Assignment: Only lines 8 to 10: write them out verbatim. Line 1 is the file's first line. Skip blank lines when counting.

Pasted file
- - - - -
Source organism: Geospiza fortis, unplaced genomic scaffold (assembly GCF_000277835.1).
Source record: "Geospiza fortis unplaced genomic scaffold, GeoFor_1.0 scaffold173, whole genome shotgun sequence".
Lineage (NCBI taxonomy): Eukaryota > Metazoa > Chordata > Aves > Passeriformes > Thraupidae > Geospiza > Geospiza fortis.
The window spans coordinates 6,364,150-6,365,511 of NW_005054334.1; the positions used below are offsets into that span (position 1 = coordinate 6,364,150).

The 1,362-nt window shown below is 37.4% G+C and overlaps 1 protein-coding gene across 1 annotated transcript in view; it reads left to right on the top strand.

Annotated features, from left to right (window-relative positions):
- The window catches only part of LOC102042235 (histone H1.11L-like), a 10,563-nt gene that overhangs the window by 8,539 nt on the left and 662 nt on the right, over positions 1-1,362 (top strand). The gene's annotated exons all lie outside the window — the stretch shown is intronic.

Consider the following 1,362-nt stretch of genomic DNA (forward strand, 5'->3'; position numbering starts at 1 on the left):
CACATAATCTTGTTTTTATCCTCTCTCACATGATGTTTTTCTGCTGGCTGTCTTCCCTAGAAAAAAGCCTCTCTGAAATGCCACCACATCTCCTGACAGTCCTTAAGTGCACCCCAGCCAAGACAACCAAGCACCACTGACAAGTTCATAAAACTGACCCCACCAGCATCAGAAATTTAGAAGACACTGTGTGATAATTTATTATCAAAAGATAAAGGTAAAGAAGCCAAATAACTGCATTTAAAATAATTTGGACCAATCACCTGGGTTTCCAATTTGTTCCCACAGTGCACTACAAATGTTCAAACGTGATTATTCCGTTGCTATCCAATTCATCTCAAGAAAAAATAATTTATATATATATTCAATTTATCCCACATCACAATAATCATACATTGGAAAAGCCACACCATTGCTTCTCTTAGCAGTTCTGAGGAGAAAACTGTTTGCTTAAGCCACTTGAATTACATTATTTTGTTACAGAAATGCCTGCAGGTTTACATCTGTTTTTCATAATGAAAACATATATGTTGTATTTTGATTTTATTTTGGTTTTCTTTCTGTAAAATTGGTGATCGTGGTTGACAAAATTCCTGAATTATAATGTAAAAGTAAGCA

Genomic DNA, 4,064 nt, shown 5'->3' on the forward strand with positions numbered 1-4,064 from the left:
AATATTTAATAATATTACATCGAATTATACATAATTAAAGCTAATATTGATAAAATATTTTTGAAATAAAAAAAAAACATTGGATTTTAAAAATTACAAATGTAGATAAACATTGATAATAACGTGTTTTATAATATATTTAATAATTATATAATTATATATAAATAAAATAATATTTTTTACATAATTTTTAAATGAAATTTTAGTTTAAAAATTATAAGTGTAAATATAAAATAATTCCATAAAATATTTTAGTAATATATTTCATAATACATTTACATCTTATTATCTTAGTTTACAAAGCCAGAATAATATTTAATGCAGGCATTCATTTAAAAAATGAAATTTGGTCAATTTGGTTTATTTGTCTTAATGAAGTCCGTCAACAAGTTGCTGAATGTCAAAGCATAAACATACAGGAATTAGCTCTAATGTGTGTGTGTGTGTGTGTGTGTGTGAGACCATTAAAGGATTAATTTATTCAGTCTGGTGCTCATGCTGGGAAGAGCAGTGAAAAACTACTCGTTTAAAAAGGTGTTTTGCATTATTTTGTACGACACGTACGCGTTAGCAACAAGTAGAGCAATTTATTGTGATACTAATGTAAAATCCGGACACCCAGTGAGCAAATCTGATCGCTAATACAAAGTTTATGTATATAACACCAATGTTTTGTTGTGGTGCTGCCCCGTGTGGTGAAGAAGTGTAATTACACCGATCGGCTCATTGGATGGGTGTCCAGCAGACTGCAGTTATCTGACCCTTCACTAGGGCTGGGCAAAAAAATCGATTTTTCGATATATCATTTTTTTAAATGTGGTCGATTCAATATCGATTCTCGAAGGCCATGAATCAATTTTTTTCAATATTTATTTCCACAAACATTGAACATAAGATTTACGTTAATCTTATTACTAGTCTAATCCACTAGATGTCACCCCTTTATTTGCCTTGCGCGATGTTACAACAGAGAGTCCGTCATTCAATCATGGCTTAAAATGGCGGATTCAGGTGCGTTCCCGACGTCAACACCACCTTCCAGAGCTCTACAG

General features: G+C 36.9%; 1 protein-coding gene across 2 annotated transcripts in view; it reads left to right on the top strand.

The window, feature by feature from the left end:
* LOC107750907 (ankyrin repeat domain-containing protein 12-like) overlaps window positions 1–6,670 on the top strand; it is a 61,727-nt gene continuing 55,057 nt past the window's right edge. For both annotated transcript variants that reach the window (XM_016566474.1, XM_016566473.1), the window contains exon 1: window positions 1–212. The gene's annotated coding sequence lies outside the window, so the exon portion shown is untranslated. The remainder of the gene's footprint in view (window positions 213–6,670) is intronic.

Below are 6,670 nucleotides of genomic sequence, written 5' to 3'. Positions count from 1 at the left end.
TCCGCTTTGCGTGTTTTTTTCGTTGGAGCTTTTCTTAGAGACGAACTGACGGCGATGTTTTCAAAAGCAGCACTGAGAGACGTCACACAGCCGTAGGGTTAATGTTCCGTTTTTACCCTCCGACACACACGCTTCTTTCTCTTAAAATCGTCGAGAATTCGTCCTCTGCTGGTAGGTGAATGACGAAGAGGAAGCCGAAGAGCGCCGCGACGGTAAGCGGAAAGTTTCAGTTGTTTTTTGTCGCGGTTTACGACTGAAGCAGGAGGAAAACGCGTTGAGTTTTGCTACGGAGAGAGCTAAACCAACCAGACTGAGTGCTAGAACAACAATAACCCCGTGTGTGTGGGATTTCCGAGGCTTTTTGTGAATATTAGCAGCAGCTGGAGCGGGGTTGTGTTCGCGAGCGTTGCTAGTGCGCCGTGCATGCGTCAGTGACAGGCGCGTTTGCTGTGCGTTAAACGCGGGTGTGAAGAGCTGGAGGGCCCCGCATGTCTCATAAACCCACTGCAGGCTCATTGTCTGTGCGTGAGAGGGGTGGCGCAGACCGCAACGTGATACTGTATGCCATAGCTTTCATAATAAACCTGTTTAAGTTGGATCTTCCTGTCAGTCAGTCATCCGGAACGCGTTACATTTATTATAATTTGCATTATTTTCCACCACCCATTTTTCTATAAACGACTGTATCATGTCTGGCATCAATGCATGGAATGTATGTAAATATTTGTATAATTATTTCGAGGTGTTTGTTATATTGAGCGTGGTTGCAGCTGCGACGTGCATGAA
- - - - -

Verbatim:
Consider the following 1,362-nt stretch of genomic DNA (forward strand, 5'->3'; position numbering starts at 1 on the left):
CACATAATCTTGTTTTTATCCTCTCTCACATGATGTTTTTCTGCTGGCTGTCTTCCCTAGAAAAAAGCCTCTCTGAAATGCCACCACATCTCCTGACAGTCCTTAAGTGCACCCCAGCCAAGACAACCAAGCACCACTGACAAGTTCATAAAACTGACCCCACCAGCATCAGAAATTTAGAAGACACTGTGTGATAATTTATTATCAAAAGATAAAGGTAAAGAAGCCAAATAACTGCATTTAAAATAATTTGGACCAATCACCTGGGTTTCCAATTTGTTCCCACAGTGCACTACAAATGTTCAAACGTGATTATTCCGTTGCTATCCAATTCATCTCAAGAAAAAATAATTTATATATATATTCAATTTATCCCACATCACAATAATCATACATTGGAAAAGCCACACCATTGCTTCTCTTAGCAGTTCTGAGGAGAAAACTGTTTGCTTAAGCCACTTGAATTACATTATTTTGTTACAGAAATGCCTGCAGGTTTACATCTGTTTTTCATAATGAAAACATATATGTTGTATTTTGATTTTATTTTGGTTTTCTTTCTGTAAAATTGGTGATCGTGGTTGACAAAATTCCTGAATTATAATGTAAAAGTAAGCA

Genomic DNA, 4,064 nt, shown 5'->3' on the forward strand with positions numbered 1-4,064 from the left: